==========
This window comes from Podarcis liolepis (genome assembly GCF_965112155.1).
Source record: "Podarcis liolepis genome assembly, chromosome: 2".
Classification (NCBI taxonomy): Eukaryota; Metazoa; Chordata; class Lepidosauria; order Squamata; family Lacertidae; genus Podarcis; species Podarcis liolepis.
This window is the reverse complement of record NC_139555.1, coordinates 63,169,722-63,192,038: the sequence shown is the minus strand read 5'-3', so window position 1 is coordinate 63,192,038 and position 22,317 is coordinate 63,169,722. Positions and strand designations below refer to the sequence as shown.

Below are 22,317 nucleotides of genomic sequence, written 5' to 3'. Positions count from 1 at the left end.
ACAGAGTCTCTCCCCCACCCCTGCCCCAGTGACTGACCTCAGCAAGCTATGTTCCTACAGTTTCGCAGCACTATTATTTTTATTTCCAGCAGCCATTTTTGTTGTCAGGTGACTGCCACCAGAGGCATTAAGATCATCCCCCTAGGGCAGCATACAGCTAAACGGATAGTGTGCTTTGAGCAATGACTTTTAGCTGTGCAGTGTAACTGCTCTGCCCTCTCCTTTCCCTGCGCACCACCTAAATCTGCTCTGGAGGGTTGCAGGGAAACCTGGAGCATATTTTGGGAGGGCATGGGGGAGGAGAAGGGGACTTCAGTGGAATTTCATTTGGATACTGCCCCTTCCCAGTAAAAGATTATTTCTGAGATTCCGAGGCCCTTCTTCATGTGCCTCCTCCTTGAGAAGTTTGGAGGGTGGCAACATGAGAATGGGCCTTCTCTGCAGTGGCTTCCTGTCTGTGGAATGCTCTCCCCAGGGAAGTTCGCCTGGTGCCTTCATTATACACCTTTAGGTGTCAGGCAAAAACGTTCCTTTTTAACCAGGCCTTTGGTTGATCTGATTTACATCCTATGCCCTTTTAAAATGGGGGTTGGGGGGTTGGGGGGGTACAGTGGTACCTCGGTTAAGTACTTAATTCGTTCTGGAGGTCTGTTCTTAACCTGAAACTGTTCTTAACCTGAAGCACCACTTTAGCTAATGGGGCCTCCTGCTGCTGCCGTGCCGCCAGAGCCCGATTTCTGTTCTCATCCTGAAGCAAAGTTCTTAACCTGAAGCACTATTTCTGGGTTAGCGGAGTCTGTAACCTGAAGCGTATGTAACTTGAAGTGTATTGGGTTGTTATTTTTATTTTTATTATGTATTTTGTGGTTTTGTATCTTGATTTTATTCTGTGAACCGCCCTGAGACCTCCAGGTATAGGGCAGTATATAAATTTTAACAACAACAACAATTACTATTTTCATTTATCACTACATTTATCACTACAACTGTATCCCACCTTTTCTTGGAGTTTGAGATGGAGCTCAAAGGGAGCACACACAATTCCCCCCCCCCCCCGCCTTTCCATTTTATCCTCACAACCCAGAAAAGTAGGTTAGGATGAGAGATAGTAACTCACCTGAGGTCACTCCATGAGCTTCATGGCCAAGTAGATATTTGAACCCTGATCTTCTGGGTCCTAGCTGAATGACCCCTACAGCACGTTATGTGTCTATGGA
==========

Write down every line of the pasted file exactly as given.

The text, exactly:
This window comes from Podarcis liolepis (genome assembly GCF_965112155.1).
Source record: "Podarcis liolepis genome assembly, chromosome: 2".
Classification (NCBI taxonomy): Eukaryota; Metazoa; Chordata; class Lepidosauria; order Squamata; family Lacertidae; genus Podarcis; species Podarcis liolepis.
This window is the reverse complement of record NC_139555.1, coordinates 63,169,722-63,192,038: the sequence shown is the minus strand read 5'-3', so window position 1 is coordinate 63,192,038 and position 22,317 is coordinate 63,169,722. Positions and strand designations below refer to the sequence as shown.

Below are 22,317 nucleotides of genomic sequence, written 5' to 3'. Positions count from 1 at the left end.
ACAGAGTCTCTCCCCCACCCCTGCCCCAGTGACTGACCTCAGCAAGCTATGTTCCTACAGTTTCGCAGCACTATTATTTTTATTTCCAGCAGCCATTTTTGTTGTCAGGTGACTGCCACCAGAGGCATTAAGATCATCCCCCTAGGGCAGCATACAGCTAAACGGATAGTGTGCTTTGAGCAATGACTTTTAGCTGTGCAGTGTAACTGCTCTGCCCTCTCCTTTCCCTGCGCACCACCTAAATCTGCTCTGGAGGGTTGCAGGGAAACCTGGAGCATATTTTGGGAGGGCATGGGGGAGGAGAAGGGGACTTCAGTGGAATTTCATTTGGATACTGCCCCTTCCCAGTAAAAGATTATTTCTGAGATTCCGAGGCCCTTCTTCATGTGCCTCCTCCTTGAGAAGTTTGGAGGGTGGCAACATGAGAATGGGCCTTCTCTGCAGTGGCTTCCTGTCTGTGGAATGCTCTCCCCAGGGAAGTTCGCCTGGTGCCTTCATTATACACCTTTAGGTGTCAGGCAAAAACGTTCCTTTTTAACCAGGCCTTTGGTTGATCTGATTTACATCCTATGCCCTTTTAAAATGGGGGTTGGGGGGTTGGGGGGGTACAGTGGTACCTCGGTTAAGTACTTAATTCGTTCTGGAGGTCTGTTCTTAACCTGAAACTGTTCTTAACCTGAAGCACCACTTTAGCTAATGGGGCCTCCTGCTGCTGCCGTGCCGCCAGAGCCCGATTTCTGTTCTCATCCTGAAGCAAAGTTCTTAACCTGAAGCACTATTTCTGGGTTAGCGGAGTCTGTAACCTGAAGCGTATGTAACTTGAAGTGTATTGGGTTGTTATTTTTATTTTTATTATGTATTTTGTGGTTTTGTATCTTGATTTTATTCTGTGAACCGCCCTGAGACCTCCAGGTATAGGGCAGTATATAAATTTTAACAACAACAACAATTACTATTTTCATTTATCACTACATTTATCACTACAACTGTATCCCACCTTTTCTTGGAGTTTGAGATGGAGCTCAAAGGGAGCACACACAATTCCCCCCCCCCCCCGCCTTTCCATTTTATCCTCACAACCCAGAAAAGTAGGTTAGGATGAGAGATAGTAACTCACCTGAGGTCACTCCATGAGCTTCATGGCCAAGTAGATATTTGAACCCTGATCTTCTGGGTCCTAGCTGAATGACCCCTACAGCACGTTATGTGTCTATGGA